Suffice is it to say that, since the snippet view (in it’s present form) did not give continuous and coherent view of a large portion of text, hence was within the confines of fair-use.
(iii) The revelations (the portion of the text from the book that was made visible) were not significant market substitute for the protected part of the works in question –
The Court concluded that the snippet view functionality as presently structured by Google substantially protected against its serving as an effective competing substitute for author’s copyrighted works. Further, no snippet view was provided for books such as dictionaries and cook books – for which even a small percentage of view would fulfill a searcher’s needs.
The Court also stressed upon that the manner and order of the text as revealed to searchers was as important as the percentage of copyrighted text revealed. Hence, even if the search function of Google’s online library revealed 100% of the text of the copyrighted works, there would be no substitutive value if the words were revealed in an alphabetical order, or in an order otherwise not followed in the original copyrighted work.
(iv) No denial of fair use could be found on the mere nature of Google’s commercial nature and it’s profit motivation –
Even though Google does not receive any direct revenues from its operation of the Google Books function, the authors (plaintiffs) contended that Google was motivated by profit and sought to use it’s dominance of book search to fortify its overall dominance on the Internet search market. Thus, implying that Google indirectly reaped profits from the Google Books function.
The Court rejected this argument. Based upon precedent, (U.S. Supreme Court’s decision in Cambell v. Acuff- Rose Music Inc. ) it held that Google’s profit motivation (if any) should not deny it fair use over its highly transformative book search facility, given the absence of significant substitutive competition.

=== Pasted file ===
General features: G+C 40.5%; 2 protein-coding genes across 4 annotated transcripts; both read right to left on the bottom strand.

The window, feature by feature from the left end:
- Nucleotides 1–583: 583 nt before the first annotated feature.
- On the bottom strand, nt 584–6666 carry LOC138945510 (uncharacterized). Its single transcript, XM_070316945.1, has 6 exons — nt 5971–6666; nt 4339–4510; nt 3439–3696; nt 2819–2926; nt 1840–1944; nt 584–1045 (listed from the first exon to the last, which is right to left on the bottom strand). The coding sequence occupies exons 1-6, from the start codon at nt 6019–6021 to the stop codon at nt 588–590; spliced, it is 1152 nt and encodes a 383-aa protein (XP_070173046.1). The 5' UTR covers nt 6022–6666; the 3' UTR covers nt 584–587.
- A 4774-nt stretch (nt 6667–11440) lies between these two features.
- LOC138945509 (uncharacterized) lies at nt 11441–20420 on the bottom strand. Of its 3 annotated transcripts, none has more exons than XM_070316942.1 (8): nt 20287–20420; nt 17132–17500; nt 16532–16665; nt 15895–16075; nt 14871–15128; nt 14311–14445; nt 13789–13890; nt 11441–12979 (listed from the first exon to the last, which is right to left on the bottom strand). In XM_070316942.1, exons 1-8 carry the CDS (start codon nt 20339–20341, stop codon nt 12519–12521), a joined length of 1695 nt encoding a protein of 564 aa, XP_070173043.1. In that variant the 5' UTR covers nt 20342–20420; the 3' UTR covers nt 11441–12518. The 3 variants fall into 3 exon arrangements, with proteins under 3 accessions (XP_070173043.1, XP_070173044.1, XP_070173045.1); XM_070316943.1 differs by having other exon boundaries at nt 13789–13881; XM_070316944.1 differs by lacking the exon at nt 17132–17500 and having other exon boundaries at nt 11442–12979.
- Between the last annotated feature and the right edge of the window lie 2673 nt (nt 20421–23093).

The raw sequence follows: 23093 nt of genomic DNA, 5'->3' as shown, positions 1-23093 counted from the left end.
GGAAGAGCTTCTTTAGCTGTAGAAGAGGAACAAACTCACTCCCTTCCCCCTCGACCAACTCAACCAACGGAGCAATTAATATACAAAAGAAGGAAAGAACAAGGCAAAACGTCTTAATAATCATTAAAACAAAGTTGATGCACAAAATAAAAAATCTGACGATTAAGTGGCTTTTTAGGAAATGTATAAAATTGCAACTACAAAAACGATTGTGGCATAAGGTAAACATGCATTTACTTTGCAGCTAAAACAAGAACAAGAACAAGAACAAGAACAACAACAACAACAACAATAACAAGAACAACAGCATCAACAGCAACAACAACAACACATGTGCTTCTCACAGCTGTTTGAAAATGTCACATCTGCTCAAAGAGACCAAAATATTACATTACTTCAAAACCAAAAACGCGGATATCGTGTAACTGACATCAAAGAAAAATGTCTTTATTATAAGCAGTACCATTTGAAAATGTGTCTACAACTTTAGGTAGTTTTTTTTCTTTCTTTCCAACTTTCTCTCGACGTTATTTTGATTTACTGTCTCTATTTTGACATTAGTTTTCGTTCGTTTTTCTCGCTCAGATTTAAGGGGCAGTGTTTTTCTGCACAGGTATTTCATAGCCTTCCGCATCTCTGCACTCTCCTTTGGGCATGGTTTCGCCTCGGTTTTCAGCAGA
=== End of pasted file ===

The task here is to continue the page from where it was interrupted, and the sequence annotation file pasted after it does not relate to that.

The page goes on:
(v) Google’s act of making the digitized copies of the books available to the libraries that provided the book, on the understanding that they will be used within the limits of copyright law did not amount to infringement –
The Court rejected plaintiff’s argument that Google’s contract with participant libraries for making digitized copies available to the latter for non-infringing fair use purposes amounted to infringement. The Court held that the present arrangement was not any different had the participant libraries made their own copies for fair use digital searches.
Further, the Court observed that based upon present record, the possibility that the participant libraries may misuse the digital copies was mere speculation. Also, there was no evidence on record to hold Google liable for contributory infringement.
The Way Forward/ Conclusion
I can only warmly welcome Judge Leval’s well reasoned and persuasive decision which once again reaffirms the public interest function of copyright law. Though not a ground breaking decision as far as the interpretation of contours of fair-use goes, my now somewhat copyright sharpened eyes can visualise following anomalies –
(a) “But the possibility, or even the probability or certainty, of some loss of sales does not suffice to make the copy an effectively competing substitute that would tilt the weighty fourth factor in favor of the rights holder in the original. There must be a meaningful or significant effect ‘upon the potential market for or value of the copyrighted work” -Page 35 of Authors Guild v. Google, Inc.